Anecdotally, speculators are starting to buy real estate in Florida, to flip. Once, a TV show called ‘flipper brothers’ debuts, we can settle that real estate would also be in “bubble territory”.
From what I can see, there is net outflow of money from mutual funds (https://www.yardeni.com/pub/ecoindiciwk.pdf). Once the average investor starts to buy equities with both hands, a significant top could be in place.
M2 to GDP is at a historic high value (Calafia beach pundit; chart 5 http://scottgrannis.blogspot.com/2018/01/worrying-about-rising-confidence.html), indicating desire of average investor to horde cash, rather than part with cash and buy riskier assets. We can call it the “dark side”, but rising profits are usually behind rise in equity markets, valuations not withstanding. The current rise in S&P is too classic for comfort, but for now, stocks are following a pattern, they should, by the book.
If a bear market we’re to start soon, the most similar period in my experience would be 1987. It didn’t offer that second failed run at the peak that gives an astute investor a chance to exit as described above in this week’s blog.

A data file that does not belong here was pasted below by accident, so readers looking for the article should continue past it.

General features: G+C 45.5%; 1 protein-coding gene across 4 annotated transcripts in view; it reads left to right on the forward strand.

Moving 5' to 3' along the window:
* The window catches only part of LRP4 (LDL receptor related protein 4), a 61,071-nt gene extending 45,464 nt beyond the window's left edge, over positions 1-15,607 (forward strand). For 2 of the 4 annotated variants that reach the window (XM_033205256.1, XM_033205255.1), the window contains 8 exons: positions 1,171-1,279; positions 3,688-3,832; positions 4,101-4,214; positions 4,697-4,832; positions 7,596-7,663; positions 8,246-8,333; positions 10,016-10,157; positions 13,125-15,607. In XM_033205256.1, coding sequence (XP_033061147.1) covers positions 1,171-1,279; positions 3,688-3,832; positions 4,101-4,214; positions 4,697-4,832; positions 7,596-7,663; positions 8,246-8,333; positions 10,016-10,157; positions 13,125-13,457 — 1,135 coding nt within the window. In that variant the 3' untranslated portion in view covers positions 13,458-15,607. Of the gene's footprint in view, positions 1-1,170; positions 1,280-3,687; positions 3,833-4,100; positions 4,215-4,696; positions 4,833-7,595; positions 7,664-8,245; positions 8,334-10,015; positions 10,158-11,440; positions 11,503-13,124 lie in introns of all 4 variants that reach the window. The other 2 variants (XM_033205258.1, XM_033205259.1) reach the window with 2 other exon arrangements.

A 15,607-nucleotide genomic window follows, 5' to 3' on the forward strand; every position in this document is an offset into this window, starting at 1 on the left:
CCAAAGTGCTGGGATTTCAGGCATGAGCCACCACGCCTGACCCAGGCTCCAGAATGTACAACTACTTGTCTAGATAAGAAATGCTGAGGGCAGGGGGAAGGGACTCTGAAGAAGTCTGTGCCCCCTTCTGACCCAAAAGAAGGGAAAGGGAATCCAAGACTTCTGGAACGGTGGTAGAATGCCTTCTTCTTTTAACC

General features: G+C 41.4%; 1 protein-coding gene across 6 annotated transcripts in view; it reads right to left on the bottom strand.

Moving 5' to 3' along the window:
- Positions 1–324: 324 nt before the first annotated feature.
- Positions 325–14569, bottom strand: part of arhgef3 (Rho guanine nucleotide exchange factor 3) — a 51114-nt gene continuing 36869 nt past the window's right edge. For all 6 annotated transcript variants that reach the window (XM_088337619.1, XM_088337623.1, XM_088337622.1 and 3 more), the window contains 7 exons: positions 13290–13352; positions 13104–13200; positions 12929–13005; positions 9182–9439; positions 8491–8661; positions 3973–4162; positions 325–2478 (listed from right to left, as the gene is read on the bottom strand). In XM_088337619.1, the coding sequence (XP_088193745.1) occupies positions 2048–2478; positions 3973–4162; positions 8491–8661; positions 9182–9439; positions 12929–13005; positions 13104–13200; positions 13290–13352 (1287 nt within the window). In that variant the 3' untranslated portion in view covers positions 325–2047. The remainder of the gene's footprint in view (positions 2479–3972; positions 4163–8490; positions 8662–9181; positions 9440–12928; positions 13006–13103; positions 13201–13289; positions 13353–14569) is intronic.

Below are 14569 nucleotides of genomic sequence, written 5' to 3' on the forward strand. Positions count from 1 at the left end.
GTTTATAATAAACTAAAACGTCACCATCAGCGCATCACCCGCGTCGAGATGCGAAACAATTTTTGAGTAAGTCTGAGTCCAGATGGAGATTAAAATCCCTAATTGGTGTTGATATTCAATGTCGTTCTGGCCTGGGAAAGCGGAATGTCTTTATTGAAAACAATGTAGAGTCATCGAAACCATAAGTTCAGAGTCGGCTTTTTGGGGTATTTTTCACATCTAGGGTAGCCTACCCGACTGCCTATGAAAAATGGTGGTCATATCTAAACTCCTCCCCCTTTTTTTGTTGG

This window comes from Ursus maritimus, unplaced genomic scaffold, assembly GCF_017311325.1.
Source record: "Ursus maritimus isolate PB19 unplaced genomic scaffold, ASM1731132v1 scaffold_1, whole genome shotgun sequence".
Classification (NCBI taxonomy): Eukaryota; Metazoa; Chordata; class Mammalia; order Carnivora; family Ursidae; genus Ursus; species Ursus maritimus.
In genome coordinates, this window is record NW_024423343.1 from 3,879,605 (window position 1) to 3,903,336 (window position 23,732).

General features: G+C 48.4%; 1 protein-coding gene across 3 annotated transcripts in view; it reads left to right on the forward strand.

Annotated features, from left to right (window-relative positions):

The bear market then happened with no recession and leading economic indicators had not turned down. The Fed was tightening aggressively causing rates to ramp up and stock indexes were up over 30% from the previous year.
But the biggest similarity is the accident caused by the new financial futures introduced that year. The surprising waves of selling pressure overwhelmed the exchanges. Indexes fell 30% in one day.
ETFs have become extremely popular and we haven’t seen how investors will react with them in a big correction. It is so much easier to sell an ETF in your portfolio than a group of stocks. We could see a wave of selling overwhelm the exchanges. In my mind, this is the reason to take precautions like using hard stop loss techniques or simply reducing equity exposure to minimize sudden risk.
Technology sector has been the big winner over the last year. The Intel chip problem and Facebook changing it’s policies could send the group down. Social media in general is starting to be under attack. If Trump comes out with disruptive trade policies, it might hurt Tech’s supply chain.